Server and software maker Sun Microsystems Inc. has agreed to use chips from Intel Corp. in some of its servers and for Intel to endorse Sun's Solaris operating system, a person close to the deal told the AP late Sunday night.
An announcement is expected Monday, according to the person, who requested anonymity because the deal had not been made public. Specifics of the arrangement were not disclosed.
The deal marks a major design win for Intel, the world's largest computer chip maker, which has been fighting to reverse plunging profits and regain market share lost to archrival Advanced Micro Devices Inc.
It's also a sizable victory for Sun as the company continues its long climb back to profitability following the dot-com collapse and seeks more mainstream adoption of its servers and software products.
Shawn Dainas, spokesman for Sun Microsystems, declined to comment. Intel spokesman Tom Beermann also declined to comment.
The partnership comes amid an intensifying fight for market share between Intel and AMD.
Both companies have been slashing prices and incurring heavy expenses in the transition to a more advanced manufacturing technology that will allow them to shrink the size of the circuitry on their chips.
They have also been waging an inch-by-inch battle for market share that has been particularly painful for Intel, whose previous generations of chips began falling out of favor for their high energy consumption.
Last year, Intel lost more than 5 percent of the overall computer chip market to AMD, according to Mercury Research. Longtime Intel loyalist Dell Inc. said it would also begin using AMD chips in its PCs and servers.
Some of AMD's most dramatic market-share gains have come in the high-margin server and laptop markets, areas where Intel traditionally had little competition.
However, Intel, which still commands about three-quarters of the overall chip market, fired back at AMD last year by unveiling a new line of chips based on an upgraded design that industry observers cheered for delivering higher performance while giving off less heat.
The competitive pressure appears to be taking its toll on AMD, which is scheduled to report fourth-quarter earnings on Tuesday and has warned investors that plunging processor prices would "substantially" reduce operating income for the quarter.
AMD's focus on energy efficiency helped the company lure away clients like Sun while Intel was still overhauling its product line.
AMD and Sun entered into a partnership in 2003, and in recent years Sun has relied exclusively on AMD to supply server chips based on the popular x86 microarchitecture, or design, used in many personal computers and servers.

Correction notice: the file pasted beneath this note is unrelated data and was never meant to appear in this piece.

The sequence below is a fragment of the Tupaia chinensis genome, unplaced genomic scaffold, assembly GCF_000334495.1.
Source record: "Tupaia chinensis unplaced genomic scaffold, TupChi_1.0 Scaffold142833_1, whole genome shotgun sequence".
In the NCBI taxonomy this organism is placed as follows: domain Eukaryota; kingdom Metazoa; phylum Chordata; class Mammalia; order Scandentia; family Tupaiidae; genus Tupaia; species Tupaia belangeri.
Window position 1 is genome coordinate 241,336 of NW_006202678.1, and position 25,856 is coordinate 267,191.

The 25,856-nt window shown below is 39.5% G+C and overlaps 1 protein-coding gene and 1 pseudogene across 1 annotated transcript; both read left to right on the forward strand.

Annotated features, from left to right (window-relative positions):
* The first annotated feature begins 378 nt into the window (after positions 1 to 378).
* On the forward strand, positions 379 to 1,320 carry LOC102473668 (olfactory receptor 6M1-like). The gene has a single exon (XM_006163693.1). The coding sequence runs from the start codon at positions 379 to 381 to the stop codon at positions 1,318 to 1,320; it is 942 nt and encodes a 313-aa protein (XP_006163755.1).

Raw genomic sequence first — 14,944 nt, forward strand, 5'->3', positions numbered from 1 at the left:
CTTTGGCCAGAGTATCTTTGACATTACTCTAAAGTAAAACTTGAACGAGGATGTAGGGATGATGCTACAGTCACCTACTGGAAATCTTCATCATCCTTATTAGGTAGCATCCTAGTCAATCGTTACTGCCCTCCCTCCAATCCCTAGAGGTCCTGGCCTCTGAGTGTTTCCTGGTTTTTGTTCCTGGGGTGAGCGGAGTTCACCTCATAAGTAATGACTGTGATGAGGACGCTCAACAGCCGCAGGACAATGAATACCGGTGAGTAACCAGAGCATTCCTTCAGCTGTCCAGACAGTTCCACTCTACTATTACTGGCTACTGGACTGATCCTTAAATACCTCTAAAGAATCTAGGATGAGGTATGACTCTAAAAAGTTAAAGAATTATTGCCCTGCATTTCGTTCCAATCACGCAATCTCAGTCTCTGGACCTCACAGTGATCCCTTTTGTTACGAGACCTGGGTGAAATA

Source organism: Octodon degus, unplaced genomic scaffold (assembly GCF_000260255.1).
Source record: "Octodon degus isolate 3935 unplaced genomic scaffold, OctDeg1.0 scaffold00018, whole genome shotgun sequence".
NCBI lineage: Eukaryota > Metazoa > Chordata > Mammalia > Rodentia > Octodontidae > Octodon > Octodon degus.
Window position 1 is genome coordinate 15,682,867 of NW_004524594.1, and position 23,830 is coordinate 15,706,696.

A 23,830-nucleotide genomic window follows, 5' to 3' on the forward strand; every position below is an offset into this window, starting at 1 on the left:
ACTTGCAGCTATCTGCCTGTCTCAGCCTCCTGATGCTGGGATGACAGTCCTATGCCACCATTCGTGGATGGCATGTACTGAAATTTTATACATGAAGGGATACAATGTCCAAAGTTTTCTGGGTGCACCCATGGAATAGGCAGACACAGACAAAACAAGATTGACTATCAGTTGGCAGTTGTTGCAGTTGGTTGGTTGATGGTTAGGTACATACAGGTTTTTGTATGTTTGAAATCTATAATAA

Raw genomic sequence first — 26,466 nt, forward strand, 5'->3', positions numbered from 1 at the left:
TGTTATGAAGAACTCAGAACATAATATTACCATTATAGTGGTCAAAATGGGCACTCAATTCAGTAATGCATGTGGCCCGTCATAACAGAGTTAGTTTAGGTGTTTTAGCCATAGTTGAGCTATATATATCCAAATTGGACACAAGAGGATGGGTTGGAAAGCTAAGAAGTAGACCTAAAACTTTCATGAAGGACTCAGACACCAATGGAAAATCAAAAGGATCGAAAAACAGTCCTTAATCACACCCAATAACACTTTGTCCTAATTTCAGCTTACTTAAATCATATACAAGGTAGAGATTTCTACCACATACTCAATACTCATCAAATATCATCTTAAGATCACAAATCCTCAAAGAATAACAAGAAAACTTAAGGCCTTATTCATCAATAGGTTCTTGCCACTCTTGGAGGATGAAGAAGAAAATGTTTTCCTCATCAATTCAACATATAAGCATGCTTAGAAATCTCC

Intel was also providing processors for Sun's x86 server line at the time, but was pushed aside out of concerns about the chips' power consumption.
Under the current deal, Intel will again provide chips for Sun's x86 line, though this time its Xeon processors are more powerful and boast dramatically improved energy-saving features.
Sun, which also makes its own line of Sparc branded processors, will still use AMD chips in some of its products, the person close to the deal said.
Sun, which is scheduled to report second-quarter earnings on Tuesday, is still clawing its way back to profitability after its gutting during the dot-com fallout.
The Santa Clara-based company has lost more than US$5 billion since 2002, after tech-related spending dried up and demand plummeted for high-priced servers like Sun's that were snapped up during the boom but fell idle after the dot-com bust.
Intel's endorsement of the company's Solaris operating system is also an important victory for Sun, as many servers that use chips based on the x86 design often run on Linux or Microsoft Corp.'s Windows operating system.
Rumors of a Sun-Intel partnership had circulated since Friday, when Banc of America Securities analyst Sumit Dhanda wrote in a research note that Sun was considering using Intel's Xeon processors for its fast-growing x86-based server product lines.
Though Sun is a "fairly small player" in the market for x86-based servers, coming in sixth in terms of market share, Dhanda said, the company's sales in that market are growing rapidly, reports AP.
Dhanda said such a partnership could allow Intel to gain as much as 50 percent of Sun's x86 business, which could translate into US$25 million to US$50 million in lost revenues for AMD.
"(W)hile the impact to Intel financials is not meaningful in the near-term, we think the shift away from AMD bodes well for momentum in Intel's server business over the course of the upcoming quarters," Dhanda said in the note.